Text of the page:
We’re all looking around going, “The world’s a fucking mess.”
Right? I know I am.
A. You can look around and go, “The world’s a fucking mess… so what’s the point of me writing and publishing anything, let alone that thing that really matters deeply to me?”
B. Or you can look around and go, “The world’s a fucking mess… and so what am I waiting for?”
If you choose A, you’re done. You can quit reading, I guess?
But! I know you want to choose Team B. That’s usually how people find me.
And if you choose *B*… you’re just getting started, cupcake.
You’ve got the ideas. I know—I talk to you. (They’re really good ideas, by the way.)
If you’re anything like me and the women I know, you spend a lot of time torturing yourself over whether those ideas are the right ideas. A moment’s hesitation can snowball into rejoining Team A. We don’t want that.
And so I posted my three big myths about writing:
Only certain people should write.
Good writing comes from a bolt of inspiration and you have no control over when that’ll strike.
Writing has to be painful. (aka SUFFER for your art.)
Surprise! I got several more myths batted back to me in the comments.
These myths we repeat to ourselves about why we shouldn’t be on Team B… are so ingrained within us, yet they are also so easy to call BS on.
Like one of the comments I received:
“Only certain people with totally original special and unique perspectives should write AND that is not you.”
My response: As each person has a unique, unrepeated combination of personality, experience, and expertise, doesn’t each person fill this bill?
Who determines which “certain people” earn this distinction?
OK, you say, so maybe that one doesn’t hold water.
But how about this one (again from my comments): “My ideas aren’t original.”
Ah yes, the ole positioning ideas as though they can only exist in polarity: original and non-original.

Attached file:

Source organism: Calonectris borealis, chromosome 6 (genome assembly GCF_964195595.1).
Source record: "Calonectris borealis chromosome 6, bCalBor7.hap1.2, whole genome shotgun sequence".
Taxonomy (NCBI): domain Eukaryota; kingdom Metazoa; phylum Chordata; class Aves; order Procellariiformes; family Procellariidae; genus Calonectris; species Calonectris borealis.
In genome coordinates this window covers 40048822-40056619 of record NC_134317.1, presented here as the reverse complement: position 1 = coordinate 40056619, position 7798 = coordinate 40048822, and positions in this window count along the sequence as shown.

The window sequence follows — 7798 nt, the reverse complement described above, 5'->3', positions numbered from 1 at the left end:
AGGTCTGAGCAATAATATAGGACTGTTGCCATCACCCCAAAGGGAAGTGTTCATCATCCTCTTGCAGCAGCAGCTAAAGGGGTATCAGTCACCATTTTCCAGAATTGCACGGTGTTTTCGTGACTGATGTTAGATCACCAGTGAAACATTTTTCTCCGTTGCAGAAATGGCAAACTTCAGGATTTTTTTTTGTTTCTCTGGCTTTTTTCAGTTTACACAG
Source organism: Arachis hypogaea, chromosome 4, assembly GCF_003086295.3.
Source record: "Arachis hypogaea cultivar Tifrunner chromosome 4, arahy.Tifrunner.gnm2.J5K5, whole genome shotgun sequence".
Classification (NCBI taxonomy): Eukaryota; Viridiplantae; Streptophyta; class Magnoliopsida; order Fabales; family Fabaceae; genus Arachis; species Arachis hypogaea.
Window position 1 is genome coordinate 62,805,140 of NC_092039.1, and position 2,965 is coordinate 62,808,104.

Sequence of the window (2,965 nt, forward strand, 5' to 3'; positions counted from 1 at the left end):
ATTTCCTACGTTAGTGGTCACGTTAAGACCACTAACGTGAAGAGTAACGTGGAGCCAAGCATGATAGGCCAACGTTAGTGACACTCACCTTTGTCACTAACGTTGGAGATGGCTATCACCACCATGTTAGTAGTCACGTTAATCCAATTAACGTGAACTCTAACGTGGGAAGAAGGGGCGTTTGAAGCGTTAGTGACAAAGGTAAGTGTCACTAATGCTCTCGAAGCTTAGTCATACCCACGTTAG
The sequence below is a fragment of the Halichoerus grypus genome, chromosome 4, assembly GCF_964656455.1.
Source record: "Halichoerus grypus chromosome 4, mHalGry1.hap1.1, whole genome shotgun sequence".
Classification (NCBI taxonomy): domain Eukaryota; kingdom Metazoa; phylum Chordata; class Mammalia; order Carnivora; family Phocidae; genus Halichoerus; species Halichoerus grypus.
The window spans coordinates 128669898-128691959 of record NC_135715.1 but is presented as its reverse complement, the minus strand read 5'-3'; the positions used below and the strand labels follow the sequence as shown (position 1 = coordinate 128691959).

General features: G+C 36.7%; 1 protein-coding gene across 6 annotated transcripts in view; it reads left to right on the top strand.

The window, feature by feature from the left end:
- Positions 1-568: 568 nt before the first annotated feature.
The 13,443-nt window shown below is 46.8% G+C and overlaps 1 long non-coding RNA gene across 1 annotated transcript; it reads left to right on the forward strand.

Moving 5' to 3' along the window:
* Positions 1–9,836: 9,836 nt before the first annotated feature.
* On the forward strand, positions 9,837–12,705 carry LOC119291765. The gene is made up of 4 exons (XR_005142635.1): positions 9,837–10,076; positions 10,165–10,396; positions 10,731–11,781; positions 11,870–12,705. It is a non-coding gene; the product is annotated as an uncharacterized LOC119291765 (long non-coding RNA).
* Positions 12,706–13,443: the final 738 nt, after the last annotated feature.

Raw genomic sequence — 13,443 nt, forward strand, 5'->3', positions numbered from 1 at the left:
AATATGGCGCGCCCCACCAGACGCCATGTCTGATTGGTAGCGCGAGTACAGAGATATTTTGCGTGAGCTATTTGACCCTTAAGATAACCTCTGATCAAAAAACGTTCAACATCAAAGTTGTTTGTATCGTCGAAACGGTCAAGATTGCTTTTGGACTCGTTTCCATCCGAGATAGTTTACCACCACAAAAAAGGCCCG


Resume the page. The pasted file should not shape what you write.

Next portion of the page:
Ahem: Why is an “original” idea that incorporates no input—no communal rumination or mulling over—more valuable than an idea that honors those thinkers who came before, and one’s own contemporaries? (Hint: it’s not)
While we’re asking questions: Why do we venerate originality as a superior form of creation to collaborative work? (Hint: patriarchal White supremacy.)
Anyway! Toss me another myth that shuts you down and shuts you up because you know what?
I CAN GO ALL DAY.
I will bat this shit down with one hand tied behind my back and the other hand playing Candy Crush.
And I love doing it! (I even create a file for each client called a Resistance Log where I catalog every time she tells me why she can’t do it, and leave little notes about why the myth is a myth and not the truth.)
Because like I said, I know you have the ideas. You’ve got the “what.” What you want to say, what the world needs to hear.
The “how” is tripping you up. It’s not as easy as just “start writing.”
It’s about making the choice.
When you choose Team B, that doesn’t mean you’ll write every day. Maybe it means you’ll write a lot and then you’ll set it aside for weeks, and then you’ll talk to someone awesome in your life about it and they’ll encourage you to return to it.
Maybe it does mean you set aside 30 minutes a day, or 2 hours once a week, and just write and have a damn good time doing it.
The matter at hand is not to commit to a writing schedule that you have no idea whether you can maintain. It is choosing B, and re-choosing it each day, and knowing that means you’re at the beginning of something.
And remember: that A Team is a dead end.
PS: If you ARE struggling with what to write about, or that feels like part of what holds you back, my Be About Something package is still on sale. Get all the details on my site.